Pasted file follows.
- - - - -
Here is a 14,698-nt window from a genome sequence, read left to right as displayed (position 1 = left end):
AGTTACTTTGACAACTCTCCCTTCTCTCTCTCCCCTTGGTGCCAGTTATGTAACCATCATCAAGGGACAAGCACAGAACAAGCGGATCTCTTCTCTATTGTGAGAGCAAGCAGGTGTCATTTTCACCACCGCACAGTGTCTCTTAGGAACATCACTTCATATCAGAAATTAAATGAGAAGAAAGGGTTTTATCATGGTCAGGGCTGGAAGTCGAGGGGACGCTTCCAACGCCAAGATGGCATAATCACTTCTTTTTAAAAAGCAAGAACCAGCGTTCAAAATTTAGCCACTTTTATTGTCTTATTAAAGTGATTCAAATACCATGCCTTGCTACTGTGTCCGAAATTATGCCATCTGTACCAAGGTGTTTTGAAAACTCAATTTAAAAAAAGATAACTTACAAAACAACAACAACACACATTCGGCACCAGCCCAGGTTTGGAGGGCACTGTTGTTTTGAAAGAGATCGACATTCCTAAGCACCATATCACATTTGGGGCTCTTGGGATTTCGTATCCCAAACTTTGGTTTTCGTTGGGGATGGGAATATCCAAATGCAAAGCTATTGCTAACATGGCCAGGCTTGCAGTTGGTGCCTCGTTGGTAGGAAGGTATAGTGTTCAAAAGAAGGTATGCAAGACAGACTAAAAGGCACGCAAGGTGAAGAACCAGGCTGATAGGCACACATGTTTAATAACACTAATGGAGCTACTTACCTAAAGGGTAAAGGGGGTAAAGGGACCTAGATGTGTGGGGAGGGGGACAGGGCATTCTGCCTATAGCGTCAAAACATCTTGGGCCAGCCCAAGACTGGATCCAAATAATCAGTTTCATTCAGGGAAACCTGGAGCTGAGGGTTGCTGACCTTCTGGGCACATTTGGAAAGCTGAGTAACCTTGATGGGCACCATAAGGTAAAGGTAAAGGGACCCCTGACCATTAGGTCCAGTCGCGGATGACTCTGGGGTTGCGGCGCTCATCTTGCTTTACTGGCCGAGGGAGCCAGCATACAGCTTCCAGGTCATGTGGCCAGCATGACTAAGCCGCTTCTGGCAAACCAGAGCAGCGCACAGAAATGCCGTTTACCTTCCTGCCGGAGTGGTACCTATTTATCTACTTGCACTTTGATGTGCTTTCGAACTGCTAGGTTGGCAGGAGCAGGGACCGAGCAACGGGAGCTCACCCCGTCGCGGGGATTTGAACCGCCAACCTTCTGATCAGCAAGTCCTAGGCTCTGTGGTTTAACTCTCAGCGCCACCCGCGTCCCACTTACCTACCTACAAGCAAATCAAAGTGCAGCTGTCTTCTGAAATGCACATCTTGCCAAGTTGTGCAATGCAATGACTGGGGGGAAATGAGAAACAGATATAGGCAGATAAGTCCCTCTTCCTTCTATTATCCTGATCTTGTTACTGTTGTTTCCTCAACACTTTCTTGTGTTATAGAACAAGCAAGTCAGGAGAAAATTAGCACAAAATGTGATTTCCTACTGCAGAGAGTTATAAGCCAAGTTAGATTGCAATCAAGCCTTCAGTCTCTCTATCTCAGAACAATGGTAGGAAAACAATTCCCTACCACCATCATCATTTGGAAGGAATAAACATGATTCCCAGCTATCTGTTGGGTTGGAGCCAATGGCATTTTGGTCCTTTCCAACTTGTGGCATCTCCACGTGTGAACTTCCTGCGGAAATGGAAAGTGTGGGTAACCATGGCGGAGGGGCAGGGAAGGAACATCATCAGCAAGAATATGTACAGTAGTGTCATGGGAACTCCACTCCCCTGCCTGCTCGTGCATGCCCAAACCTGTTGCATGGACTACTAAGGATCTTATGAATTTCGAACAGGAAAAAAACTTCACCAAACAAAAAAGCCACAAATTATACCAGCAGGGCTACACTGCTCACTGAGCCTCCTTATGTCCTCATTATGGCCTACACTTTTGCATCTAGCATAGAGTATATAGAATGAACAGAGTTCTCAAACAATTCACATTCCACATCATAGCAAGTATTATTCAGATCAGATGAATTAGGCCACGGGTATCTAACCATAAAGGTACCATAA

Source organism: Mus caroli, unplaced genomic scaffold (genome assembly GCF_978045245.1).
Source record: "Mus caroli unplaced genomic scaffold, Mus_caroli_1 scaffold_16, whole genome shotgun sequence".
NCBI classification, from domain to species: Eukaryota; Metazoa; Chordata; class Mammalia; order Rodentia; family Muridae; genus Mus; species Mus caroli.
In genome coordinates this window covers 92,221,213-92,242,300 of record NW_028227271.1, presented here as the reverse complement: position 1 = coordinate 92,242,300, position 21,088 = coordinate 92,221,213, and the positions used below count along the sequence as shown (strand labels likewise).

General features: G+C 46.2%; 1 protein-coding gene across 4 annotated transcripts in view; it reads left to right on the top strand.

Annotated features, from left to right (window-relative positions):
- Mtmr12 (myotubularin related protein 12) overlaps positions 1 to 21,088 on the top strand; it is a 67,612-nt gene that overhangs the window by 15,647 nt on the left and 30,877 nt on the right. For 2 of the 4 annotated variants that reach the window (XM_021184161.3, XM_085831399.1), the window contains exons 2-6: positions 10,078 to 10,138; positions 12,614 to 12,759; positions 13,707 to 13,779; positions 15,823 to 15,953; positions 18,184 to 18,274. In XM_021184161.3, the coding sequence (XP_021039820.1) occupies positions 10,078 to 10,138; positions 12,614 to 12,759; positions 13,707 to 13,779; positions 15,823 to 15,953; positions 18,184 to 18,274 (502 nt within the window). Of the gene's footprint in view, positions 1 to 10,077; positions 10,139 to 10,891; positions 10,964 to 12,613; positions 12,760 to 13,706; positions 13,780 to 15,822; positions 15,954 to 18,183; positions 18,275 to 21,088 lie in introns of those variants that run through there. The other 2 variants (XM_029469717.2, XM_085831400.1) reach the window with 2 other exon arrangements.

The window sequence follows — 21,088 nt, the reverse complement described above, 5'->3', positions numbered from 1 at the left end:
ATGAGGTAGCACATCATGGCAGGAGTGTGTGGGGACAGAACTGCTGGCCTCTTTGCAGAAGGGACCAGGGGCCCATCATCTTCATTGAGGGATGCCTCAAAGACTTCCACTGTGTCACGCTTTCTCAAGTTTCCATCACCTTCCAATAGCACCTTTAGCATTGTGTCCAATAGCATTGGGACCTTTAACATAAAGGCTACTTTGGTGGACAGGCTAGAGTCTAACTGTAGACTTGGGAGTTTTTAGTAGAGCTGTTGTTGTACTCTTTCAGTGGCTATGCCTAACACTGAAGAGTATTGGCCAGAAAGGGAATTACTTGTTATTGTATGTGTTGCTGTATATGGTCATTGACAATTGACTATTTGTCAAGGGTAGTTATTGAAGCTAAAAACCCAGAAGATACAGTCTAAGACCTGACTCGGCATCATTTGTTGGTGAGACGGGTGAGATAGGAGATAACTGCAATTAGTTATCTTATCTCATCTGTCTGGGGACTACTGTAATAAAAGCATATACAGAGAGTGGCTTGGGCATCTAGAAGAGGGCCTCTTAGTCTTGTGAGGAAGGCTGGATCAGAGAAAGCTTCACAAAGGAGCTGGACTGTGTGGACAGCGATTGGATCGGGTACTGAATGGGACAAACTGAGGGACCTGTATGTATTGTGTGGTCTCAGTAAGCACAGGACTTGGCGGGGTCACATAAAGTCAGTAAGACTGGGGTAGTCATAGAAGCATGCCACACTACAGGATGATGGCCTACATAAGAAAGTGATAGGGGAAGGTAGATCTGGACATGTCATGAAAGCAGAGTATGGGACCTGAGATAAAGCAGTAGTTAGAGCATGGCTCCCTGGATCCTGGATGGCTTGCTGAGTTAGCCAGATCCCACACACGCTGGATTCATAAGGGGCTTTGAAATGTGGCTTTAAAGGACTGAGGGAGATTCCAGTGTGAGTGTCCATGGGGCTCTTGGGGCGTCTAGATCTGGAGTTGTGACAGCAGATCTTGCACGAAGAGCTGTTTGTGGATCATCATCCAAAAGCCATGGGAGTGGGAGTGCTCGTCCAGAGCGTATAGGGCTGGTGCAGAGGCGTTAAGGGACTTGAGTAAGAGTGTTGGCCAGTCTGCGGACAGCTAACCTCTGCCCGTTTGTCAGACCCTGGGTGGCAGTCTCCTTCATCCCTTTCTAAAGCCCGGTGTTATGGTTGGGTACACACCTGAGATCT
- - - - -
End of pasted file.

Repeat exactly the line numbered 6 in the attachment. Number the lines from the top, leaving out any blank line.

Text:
In genome coordinates this window covers 92,221,213-92,242,300 of record NW_028227271.1, presented here as the reverse complement: position 1 = coordinate 92,242,300, position 21,088 = coordinate 92,221,213, and the positions used below count along the sequence as shown (strand labels likewise).